Once the project is underway, it is feedback that is crucial.  Yet feedback is likely to be misleading as information may be limited and variable leading one to the bias Escalation of Commitment. In this circumstance the manager feels one has no choice but to re-invest in the project as there is still a realistic possibility that opportunities will be met.  However as time goes on it may become evident through further feedback that the expectations will not be met (Schmidt & Calantone 2002). It is then that the decision maker violates the rational decision making model and rather than search for new alternatives, simply increases one’s commitment to the original decisions leading the project past an economically defendable point (Hodgson & Drummond 2009). It is the sunk costs that many managers forgo, as economics teaches that; sunk costs should not influence one’s future spending in a project as it is an expenditure that cannot influence the outcomes, nor can you get it back.
       
      However decision makers may not see it that way, an emotional attachment can form with the investment and the decision maker does not want to admit that their decisions were flawed. There may also be social pressure which is forcing them to finish the project and not completing the task may be seen as a failure and or a waste. Yet waste is not necessarily a bad thing, a reluctance to gain waste results in sub-optimal decisions being made. It is then that the decision maker becomes trapped because the time it has taken to pursue this project is an investment itself and giving up is no longer a viable option (Hodgson & Drummond 2009).
       
      Janney and Dess (2004) suggest to minimise the effects of vividness one should create categories of potential benefits for the project and continue on to listing all potential benefits in each of the categories. When a benefit is found that does not fit into one of the categories, it must be put aside in a separate category to be deliberated at another point in time in the near future.  Intentionally brainstorming to identify previously unconsidered potential benefits that can be gained will increase one’s insight into additional profits and enables managers to think creatively about how to solve specific problems that could arise. Hodgson and Drummond (2009) suggest that constant reality testing should be implemented. This incurs looking at different forms of data and listening to people outside one’s usual persons of reference- in particularly junior staff, as they are more likely to give an honest opinion and a truthful answer about whether a project is destined to fail or succeed rather than their superiors. Hodgson and Drummond (2009) continue on to establish that decision makers whom have been evaluated upon their process rather than the outcome will have less of a tendency to escalate figures to make it more appealing, resulting in a more rational decision.#p#分頁標題#e#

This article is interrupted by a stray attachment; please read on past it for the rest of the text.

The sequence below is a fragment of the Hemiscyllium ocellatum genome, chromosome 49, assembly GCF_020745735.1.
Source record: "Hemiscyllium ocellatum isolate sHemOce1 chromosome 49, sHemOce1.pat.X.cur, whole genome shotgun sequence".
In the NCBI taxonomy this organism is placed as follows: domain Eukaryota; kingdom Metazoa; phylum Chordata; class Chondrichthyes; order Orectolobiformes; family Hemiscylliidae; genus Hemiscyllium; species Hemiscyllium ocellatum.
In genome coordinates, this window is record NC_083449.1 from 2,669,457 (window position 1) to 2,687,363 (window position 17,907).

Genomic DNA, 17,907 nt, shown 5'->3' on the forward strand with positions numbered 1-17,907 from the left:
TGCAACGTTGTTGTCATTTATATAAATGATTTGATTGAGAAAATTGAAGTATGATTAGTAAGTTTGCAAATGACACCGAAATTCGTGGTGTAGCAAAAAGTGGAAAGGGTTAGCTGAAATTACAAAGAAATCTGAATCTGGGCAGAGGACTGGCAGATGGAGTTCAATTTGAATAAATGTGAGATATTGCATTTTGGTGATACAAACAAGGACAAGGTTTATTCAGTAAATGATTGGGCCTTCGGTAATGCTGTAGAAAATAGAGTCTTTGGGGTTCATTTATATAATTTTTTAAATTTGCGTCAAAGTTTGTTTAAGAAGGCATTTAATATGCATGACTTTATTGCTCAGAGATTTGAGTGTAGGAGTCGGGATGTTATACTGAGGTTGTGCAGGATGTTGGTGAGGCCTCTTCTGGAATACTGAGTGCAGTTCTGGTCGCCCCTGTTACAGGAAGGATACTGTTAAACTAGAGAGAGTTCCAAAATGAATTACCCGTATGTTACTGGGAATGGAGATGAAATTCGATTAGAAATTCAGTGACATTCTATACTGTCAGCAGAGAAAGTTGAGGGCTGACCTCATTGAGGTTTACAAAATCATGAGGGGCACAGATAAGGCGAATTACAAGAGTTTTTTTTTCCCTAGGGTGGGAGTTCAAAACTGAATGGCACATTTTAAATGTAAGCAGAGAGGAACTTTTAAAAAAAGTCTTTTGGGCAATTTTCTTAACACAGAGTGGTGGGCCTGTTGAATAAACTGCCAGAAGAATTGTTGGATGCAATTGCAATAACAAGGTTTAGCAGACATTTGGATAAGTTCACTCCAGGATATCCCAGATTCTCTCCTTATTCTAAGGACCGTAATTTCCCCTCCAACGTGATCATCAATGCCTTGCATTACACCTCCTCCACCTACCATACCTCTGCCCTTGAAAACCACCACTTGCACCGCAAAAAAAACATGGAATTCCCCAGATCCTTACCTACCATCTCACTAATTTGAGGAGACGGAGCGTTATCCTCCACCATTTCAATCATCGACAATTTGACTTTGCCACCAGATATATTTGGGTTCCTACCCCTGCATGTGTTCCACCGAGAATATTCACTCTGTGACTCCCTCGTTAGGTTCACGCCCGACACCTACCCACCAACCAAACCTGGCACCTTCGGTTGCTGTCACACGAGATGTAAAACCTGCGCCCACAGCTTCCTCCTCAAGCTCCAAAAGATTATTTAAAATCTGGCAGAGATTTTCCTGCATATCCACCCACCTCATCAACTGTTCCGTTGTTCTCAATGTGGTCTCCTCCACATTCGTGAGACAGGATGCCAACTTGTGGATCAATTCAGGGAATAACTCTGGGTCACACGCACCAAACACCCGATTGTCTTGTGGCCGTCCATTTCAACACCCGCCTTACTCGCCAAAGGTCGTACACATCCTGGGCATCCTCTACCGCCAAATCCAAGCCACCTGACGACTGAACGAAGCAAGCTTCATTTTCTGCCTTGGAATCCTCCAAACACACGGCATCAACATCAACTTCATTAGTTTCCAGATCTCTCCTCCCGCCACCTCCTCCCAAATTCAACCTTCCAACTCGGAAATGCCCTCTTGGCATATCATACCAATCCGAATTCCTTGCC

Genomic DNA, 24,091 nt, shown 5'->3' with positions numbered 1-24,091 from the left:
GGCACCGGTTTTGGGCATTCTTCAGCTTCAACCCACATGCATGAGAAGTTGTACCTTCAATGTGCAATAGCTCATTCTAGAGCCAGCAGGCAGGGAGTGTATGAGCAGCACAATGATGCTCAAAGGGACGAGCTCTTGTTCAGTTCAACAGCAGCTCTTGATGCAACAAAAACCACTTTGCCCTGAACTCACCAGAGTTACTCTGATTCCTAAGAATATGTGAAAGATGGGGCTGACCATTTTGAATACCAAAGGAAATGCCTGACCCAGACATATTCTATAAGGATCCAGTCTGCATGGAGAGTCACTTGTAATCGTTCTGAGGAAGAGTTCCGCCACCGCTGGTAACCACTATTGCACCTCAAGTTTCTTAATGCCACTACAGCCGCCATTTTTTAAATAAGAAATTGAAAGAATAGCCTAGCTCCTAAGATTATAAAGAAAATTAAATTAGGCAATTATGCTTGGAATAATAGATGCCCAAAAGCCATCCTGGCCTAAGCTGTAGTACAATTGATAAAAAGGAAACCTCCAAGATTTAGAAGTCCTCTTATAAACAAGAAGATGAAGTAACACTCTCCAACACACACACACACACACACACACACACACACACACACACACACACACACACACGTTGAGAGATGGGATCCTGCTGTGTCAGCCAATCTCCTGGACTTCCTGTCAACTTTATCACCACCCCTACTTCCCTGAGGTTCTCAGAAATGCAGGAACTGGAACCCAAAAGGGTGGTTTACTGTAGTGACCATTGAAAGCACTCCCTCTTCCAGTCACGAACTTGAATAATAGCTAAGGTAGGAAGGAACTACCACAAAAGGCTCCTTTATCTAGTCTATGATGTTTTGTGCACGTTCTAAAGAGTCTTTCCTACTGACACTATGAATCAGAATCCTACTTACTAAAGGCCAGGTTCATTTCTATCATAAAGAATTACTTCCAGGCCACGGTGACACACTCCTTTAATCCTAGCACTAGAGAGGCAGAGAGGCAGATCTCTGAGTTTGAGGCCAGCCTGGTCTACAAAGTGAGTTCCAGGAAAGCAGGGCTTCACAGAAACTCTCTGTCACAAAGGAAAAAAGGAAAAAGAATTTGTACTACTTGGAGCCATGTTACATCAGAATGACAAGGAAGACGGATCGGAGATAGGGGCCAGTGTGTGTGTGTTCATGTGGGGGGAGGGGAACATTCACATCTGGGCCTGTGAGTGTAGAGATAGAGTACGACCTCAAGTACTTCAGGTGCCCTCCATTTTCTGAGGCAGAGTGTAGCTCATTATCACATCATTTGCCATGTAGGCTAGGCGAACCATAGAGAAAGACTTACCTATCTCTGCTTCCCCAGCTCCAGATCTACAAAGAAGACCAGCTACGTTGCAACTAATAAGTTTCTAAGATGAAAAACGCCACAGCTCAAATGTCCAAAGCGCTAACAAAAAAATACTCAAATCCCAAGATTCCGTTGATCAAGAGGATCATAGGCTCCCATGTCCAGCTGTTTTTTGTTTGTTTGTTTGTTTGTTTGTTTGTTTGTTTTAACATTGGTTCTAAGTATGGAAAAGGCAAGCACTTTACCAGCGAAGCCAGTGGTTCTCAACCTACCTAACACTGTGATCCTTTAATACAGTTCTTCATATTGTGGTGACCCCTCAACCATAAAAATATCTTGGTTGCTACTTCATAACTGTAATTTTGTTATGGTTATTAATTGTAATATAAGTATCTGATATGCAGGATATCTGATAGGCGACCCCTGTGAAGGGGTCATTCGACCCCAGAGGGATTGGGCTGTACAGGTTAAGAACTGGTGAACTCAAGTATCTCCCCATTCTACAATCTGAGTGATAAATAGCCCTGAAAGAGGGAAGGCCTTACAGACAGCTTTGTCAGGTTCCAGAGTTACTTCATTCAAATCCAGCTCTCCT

Overconfidence as stated previously is the capacity to believe that what succeeded in the past will succeed in the current internal and external environment. One way to minimise overconfidence is to moderate the impact of confirmation heuristics, that is by putting aside the final decision for a while to allow for one’s unconsciousness the chance to select information more empirically for evaluation and to disperse more suitable weights to the relevant characteristics for decision making (Cheng 2010). Angner (2006) suggest two ways in which to overcome overconfidence, the first being providing arguments which contradict the decision maker’s view, specifying reasons as to why they may be wrong. The second involves providing the manager with feedback that is consistent, frequent, prompt and unambiguous so one will not be able to become overconfident in their thinking. It brings them back to reality.


      圖:管理者理性決策過程的理性決策模型
       
      Hodgson and Drummond (2009) recommend that when feedback suggests that expectations for a new project are unlikely to be met it is when a manager logically needs to promptly reverse any unsatisfactory decision they have made so that escalation to commitment cannot occur. The second remedy Hodgson and Drummond (2009) suggest is that decision makers need to provide an alternative option to mitigate the worst consequences of escalation. For example an immediate exit option may be purchased, where commitments become reversible if specific conditions are not met within a required timeframe. Pan et al. (2006) in their paper ‘Escalation and de-escalation of commitment: a commitment transformation analysis of an e-government project’ suggest four effective ways in which one can turn around a troubled project. Which consist of redefining the project, improved project management, change in the project leadership, and adding and or removing project resources. However, these actions are very effective for project de-escalation, yet it should not be assumed that they can be promptly carried out once negative feedback has been received. Instead it is advised that the project will have to pass through several stages before de-escalation can be successfully carried out. This is because it becomes difficult to suddenly change direction because of the accumulation of commitment within the escalation process.
       
      This essay has discussed the rational decision making model and three  biases (Vividness over confidence and escalation of commitment) which can cloud  a managers rational decision making process when implementing a new project and what strategies one can apply to optimise the decision making process. The rational decision making model is important so one can make ‘good’ decisions that are well thought out and are the result of intelligent deliberation. Being able to overcome any uncertainties is not a simple process as simply just making decisions under the influence of biases. Bias only exists to prevent decision makers from making fully objective and rational decisions. Managers need to take a step back when making decision and evaluate each uncertainty that arises either by himself or with others. However as much as the rational decision making model tries to eliminate risk one must have risk as it is those decisions that one is most certain about that are of upmost concern.